Predicting violent infractions in a Swiss state penitentiary: A replication study of the PCL-R in a population of sex and violent offenders
1 Psychiatric/Psychological Service, Criminal Justice System, Canton of Zurich, Zurich, Switzerland
2 Centre for Disaster and Military Psychiatry, University of Zurich, Zurich, Switzerland
BMC Psychiatry 2008, 8:74 doi:10.1186/1471-244X-8-74Published: 8 September 2008
Research conducted with forensic psychiatric patients found moderate correlations between violence in institutions and psychopathy. It is unclear though, whether the PCL-R is an accurate instrument for predicting aggressive behavior in prisons. Results seem to indicate that the instrument is better suited for predicting verbal rather than physical aggression of prison inmates.
PCL-R scores were assessed for a sample of 113 imprisoned sex and violent offenders in Switzerland. Logistic regression analyses were used to estimate physical and verbal aggression as a function of the PCL-R sum score. Additionally, stratified analyses were conducted for Factor 1 and 2. Infractions were analyzed as to their motives and consequences.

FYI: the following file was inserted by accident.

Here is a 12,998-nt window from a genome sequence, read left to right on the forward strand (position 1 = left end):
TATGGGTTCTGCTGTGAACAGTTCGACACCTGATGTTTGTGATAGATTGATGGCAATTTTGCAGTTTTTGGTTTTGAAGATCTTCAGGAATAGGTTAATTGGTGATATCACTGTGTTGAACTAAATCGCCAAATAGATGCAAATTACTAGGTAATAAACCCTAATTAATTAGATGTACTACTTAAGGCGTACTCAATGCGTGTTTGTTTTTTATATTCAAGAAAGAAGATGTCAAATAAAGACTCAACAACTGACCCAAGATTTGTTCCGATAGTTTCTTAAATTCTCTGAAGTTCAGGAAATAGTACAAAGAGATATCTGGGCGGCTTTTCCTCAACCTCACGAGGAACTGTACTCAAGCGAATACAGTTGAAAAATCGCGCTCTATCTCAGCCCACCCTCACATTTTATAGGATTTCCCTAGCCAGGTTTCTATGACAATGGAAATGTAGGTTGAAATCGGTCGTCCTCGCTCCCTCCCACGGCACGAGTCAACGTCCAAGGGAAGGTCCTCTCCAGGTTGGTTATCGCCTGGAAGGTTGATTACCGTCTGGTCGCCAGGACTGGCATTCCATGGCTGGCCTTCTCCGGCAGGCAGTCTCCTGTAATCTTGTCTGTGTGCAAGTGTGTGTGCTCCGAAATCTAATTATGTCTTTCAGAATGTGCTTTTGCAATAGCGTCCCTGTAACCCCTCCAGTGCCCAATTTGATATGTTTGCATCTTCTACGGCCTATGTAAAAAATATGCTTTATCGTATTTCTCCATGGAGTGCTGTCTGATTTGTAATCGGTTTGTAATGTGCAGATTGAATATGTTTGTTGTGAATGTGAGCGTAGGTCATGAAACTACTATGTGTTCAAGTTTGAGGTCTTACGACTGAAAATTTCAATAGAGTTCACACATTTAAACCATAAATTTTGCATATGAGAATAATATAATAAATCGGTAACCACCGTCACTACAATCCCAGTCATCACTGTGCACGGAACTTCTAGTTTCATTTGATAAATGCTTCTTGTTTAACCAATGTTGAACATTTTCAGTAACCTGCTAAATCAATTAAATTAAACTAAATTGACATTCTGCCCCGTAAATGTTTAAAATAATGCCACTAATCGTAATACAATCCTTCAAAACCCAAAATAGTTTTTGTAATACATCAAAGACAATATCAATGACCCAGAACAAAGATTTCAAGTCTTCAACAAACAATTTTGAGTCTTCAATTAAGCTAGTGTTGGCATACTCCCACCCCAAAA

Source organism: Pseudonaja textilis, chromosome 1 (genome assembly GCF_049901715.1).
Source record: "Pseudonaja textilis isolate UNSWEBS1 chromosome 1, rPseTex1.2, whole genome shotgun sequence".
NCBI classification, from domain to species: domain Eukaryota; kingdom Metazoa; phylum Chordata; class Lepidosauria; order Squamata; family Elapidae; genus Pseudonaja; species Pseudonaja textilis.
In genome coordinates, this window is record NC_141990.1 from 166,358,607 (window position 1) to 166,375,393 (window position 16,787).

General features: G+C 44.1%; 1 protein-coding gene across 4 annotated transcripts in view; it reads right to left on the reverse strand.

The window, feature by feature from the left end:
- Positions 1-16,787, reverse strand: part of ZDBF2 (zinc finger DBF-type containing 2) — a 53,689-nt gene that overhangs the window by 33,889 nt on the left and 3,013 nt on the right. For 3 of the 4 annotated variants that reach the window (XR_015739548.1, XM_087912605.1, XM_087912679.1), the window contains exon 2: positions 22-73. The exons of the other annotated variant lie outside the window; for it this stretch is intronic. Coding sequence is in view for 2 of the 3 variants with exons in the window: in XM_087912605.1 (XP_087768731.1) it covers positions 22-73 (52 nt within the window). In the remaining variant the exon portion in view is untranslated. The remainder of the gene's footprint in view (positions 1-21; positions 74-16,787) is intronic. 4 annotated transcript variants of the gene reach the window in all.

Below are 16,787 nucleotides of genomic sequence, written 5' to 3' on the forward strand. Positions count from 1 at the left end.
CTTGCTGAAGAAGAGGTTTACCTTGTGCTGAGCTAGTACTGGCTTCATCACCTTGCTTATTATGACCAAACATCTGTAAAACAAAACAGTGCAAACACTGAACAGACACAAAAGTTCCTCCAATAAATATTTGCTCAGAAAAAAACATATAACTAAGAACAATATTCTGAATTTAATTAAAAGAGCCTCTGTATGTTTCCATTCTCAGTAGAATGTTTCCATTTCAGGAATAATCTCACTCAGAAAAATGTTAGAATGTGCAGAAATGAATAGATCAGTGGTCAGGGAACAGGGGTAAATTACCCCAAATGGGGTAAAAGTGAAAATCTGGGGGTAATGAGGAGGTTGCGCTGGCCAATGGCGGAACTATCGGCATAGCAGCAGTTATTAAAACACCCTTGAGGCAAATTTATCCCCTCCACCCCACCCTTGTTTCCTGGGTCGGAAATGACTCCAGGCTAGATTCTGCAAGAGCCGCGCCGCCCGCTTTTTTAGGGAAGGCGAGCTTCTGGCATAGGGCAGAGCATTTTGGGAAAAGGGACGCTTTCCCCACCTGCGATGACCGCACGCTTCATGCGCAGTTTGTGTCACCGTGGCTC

The mean score of the PCL-R was 12 points. Neither the relationship between physical aggression and the sum score of the PCL-R, nor the relationship between physical aggression and either of the two factors of the PCL-R were significant. Both the sum score and Factor 1 predicted the occurrence of verbal aggression (AUC = 0.70 and 0.69), while Factor 2 did not.
Possible explanations are discussed for the weak relationship between PCL-R scores and physically aggressive behavior during imprisonment. Some authors have discussed whether the low base rate of violent infractions can be considered an explanation for the non-significant relation between PCL-R-score and violence. The base rate in this study, however, with 27%, was not low. It is proposed that the distinction between reactive and instrumental motives of institutional violence must be considered when examining the usefulness of the PCL-R in predicting in-prison physical aggressive behavior.